1. So as we look at Isaiah in the next few weeks – we are looking at a man who has proved himself as God's spokesman and who is speaking to the people of his time and to us. We need to be willing to listen.
  1. What – Changed Lives (Isaiah 2:2-4)
    1. There going to be changes – God caused changes. Changes that only God could do.
    2. First, there would be a new focal point for worship – we have the advantage of knowing the focal point, the person of Jesus Christ.
    3. AndHe will teach us His ways, And we will walk in His paths.
        1. I wonder if sometimes we fall into the trap of expecting the church to teach us all we know about God
        2. Yet as God's people the Holy Spirit it part of our lives. The Holy Spirit will lead us into all truth
(Ill.) Some has said, “The desire of knowledge, like the thirst of riches, increases ever with the acquisition of it.” It is just as true in our desire for spiritual truth as for any other kind of truth.
    1. Then God will serve as judge. It starts when God begins to reshape our conscience. We begin to experience that little twinge that tells us we are off track. Then we listen and respond. And God continues the process of shaping every part of us.
    2. And he takes our anger and reshapes it – look at the end of Isaiah 2:4: They will beat their swords into plowshares and their spears into pruning hooks. Nation will not take up sword against nation, nor will they train for war anymore.
(Appl.) But it occurs not only for nations, but for individuals as well. God take the anger we bring, the hurt we feel, the frustrations that are part of life and reshapes them. Taking our anger and changing it into forgiveness is no different than having people take swords and beating them into pruning hooks. God wants to change us, he wants to take the old man or woman and remake us into a new person that can serve Him.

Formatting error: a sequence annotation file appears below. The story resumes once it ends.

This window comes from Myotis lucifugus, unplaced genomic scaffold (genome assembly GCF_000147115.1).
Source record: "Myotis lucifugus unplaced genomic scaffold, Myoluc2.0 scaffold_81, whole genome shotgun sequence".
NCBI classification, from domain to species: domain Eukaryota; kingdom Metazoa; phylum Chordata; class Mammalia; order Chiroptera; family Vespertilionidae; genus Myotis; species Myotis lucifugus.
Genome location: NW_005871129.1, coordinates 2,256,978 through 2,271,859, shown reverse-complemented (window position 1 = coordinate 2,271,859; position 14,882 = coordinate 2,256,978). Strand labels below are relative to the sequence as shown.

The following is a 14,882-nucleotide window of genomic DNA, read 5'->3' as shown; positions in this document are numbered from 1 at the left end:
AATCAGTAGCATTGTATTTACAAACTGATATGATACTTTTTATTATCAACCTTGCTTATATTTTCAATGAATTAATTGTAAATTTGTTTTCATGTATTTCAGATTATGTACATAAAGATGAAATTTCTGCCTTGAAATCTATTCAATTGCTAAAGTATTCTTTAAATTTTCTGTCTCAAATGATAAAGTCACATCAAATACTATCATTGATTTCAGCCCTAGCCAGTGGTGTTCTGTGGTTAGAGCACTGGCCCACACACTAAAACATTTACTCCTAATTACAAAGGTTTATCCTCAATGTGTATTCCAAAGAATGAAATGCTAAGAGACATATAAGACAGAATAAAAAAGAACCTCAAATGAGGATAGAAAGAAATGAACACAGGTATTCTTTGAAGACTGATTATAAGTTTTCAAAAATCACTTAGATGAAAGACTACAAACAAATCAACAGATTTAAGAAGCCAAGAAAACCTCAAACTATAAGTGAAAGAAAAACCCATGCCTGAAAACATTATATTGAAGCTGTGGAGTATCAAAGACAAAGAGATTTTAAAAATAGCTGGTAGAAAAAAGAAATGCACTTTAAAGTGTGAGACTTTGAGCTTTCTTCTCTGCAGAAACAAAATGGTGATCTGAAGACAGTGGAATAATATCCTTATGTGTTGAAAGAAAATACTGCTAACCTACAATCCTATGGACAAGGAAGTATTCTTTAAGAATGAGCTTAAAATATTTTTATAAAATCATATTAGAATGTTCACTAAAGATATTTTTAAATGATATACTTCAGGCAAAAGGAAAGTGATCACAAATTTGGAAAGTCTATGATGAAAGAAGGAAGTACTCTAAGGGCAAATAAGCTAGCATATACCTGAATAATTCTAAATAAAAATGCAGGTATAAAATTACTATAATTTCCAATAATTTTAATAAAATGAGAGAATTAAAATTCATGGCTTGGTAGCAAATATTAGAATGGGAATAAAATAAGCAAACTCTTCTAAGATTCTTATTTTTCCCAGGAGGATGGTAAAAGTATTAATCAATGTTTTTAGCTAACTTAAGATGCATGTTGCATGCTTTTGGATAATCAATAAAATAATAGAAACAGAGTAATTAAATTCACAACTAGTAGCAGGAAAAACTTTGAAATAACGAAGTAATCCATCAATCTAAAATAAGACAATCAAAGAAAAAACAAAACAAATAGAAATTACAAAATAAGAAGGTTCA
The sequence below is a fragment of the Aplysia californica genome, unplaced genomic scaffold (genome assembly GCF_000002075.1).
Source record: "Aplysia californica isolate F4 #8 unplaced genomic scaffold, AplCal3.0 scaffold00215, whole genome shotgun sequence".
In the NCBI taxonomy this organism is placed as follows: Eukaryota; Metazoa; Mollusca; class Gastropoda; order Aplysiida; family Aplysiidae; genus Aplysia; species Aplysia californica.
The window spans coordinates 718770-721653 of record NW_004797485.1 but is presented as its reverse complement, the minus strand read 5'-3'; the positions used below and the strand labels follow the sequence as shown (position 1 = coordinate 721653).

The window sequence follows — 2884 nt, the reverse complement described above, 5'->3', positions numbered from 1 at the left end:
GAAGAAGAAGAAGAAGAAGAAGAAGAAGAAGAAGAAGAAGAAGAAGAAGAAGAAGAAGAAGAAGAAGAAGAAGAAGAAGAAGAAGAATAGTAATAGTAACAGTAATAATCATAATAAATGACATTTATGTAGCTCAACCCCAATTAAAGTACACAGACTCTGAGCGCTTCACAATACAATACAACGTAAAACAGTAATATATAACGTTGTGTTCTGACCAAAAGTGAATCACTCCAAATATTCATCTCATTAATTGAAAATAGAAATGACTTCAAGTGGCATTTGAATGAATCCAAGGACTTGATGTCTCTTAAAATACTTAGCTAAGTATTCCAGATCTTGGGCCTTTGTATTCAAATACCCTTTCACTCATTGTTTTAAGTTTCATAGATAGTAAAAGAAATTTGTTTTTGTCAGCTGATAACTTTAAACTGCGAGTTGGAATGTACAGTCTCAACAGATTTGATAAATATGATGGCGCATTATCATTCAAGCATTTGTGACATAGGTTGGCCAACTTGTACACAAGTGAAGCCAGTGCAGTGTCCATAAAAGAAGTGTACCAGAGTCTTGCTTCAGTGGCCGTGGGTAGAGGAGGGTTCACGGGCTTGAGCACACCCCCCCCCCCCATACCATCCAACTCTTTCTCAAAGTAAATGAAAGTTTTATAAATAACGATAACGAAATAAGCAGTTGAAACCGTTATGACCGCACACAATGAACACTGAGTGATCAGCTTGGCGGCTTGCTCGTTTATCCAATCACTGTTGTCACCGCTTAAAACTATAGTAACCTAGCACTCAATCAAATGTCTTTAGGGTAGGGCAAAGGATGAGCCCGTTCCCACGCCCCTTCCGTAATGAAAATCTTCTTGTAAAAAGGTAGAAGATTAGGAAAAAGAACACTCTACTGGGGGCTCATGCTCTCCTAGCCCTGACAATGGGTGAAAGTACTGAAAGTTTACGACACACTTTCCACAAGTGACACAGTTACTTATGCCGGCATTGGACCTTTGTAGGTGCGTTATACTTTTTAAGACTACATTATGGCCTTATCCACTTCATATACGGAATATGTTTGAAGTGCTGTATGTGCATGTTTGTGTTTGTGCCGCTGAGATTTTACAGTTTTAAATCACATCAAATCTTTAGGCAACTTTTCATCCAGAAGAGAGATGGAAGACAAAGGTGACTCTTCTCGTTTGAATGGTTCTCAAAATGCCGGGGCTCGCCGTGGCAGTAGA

1. How (Isaiah 2:5)
    1. These five verses contain only one command.
    2. Isaiah has laid out the promise – it is a future promise, but it is a promise none the less. And then he gives a command: “Come! Let us walk in the light of the Lord.
(Appl.) That word “come” is a translation of an interesting Hebrew word. It can be translated in any number of different ways – for example: to go, to depart, to come, or to follow – that is just the start. But it does mean “to follow”. Perhaps you remember what Jesus' first command was to his disciples - “follow me”. Isaiah did not have the whole picture, Isaiah did not understand everything he taught. I don't either. But He did know that faith began with following the Lord,Come ... let us walk in the light of the Lord.
    1. Following the Lord, following Jesus, will never be easy – whether it is Isaiah calling those living in the 5th century BC or Christ calling his disciples in the first century or our making a commitment today.
    2. And the command does not change. As I have reminded you before, the first command that Jesus gave to his disciples was also the last command he gave to Peter - “Follow me."
Conclusion: As we enter the advent season, take time to consider what it means to follow Jesus. Whether the idea of following Jesus is new to you, as I know it is, or whether you have been following Him for sometime, it seems an appropriate question – what does it mean for you, what does it mean for me, to follow Him?